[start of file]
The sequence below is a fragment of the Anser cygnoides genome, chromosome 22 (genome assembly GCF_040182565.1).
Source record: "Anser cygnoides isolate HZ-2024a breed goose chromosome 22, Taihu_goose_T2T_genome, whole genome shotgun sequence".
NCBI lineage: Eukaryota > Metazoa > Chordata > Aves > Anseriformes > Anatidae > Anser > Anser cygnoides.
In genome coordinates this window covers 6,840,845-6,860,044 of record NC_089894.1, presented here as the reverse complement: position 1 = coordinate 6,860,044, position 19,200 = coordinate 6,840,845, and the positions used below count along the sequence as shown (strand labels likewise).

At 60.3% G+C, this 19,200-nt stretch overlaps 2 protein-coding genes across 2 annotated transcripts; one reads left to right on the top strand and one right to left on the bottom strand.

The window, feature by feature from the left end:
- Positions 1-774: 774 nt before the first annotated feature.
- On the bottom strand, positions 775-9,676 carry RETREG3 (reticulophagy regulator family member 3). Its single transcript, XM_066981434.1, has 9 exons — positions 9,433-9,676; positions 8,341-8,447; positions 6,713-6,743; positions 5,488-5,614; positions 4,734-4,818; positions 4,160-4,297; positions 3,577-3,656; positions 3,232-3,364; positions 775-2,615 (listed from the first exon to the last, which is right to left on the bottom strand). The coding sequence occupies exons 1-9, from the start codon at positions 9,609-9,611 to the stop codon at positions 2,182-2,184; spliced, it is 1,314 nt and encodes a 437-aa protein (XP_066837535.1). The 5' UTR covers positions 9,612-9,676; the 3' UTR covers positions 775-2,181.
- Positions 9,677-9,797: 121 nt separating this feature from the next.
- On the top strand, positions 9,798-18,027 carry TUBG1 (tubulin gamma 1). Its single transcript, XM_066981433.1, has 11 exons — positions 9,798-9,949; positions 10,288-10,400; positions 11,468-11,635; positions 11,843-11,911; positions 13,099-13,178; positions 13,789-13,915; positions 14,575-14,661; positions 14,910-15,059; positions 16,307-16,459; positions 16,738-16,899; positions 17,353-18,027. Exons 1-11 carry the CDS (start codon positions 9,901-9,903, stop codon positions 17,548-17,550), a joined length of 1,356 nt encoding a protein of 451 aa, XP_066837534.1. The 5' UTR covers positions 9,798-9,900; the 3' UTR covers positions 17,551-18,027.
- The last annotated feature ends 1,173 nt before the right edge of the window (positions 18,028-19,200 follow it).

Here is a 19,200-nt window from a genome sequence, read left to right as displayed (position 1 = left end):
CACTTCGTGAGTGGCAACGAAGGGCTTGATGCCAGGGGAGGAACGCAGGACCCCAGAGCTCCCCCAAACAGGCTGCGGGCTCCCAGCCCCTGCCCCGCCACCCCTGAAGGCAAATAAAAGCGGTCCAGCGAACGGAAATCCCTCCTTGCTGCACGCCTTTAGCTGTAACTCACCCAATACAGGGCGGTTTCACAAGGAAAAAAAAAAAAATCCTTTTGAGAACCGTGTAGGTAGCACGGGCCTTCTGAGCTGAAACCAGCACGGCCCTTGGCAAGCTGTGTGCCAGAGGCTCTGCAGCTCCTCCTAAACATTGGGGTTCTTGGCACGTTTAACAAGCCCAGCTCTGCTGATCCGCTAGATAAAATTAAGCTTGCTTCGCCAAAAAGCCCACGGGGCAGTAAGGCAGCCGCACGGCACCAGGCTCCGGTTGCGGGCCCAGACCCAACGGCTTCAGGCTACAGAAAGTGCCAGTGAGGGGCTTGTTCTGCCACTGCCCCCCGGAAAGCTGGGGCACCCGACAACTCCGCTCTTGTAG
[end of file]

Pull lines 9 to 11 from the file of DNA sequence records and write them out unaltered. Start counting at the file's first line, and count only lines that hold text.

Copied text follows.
- Positions 9,677-9,797: 121 nt separating this feature from the next.
- On the top strand, positions 9,798-18,027 carry TUBG1 (tubulin gamma 1). Its single transcript, XM_066981433.1, has 11 exons — positions 9,798-9,949; positions 10,288-10,400; positions 11,468-11,635; positions 11,843-11,911; positions 13,099-13,178; positions 13,789-13,915; positions 14,575-14,661; positions 14,910-15,059; positions 16,307-16,459; positions 16,738-16,899; positions 17,353-18,027. Exons 1-11 carry the CDS (start codon positions 9,901-9,903, stop codon positions 17,548-17,550), a joined length of 1,356 nt encoding a protein of 451 aa, XP_066837534.1. The 5' UTR covers positions 9,798-9,900; the 3' UTR covers positions 17,551-18,027.
- The last annotated feature ends 1,173 nt before the right edge of the window (positions 18,028-19,200 follow it).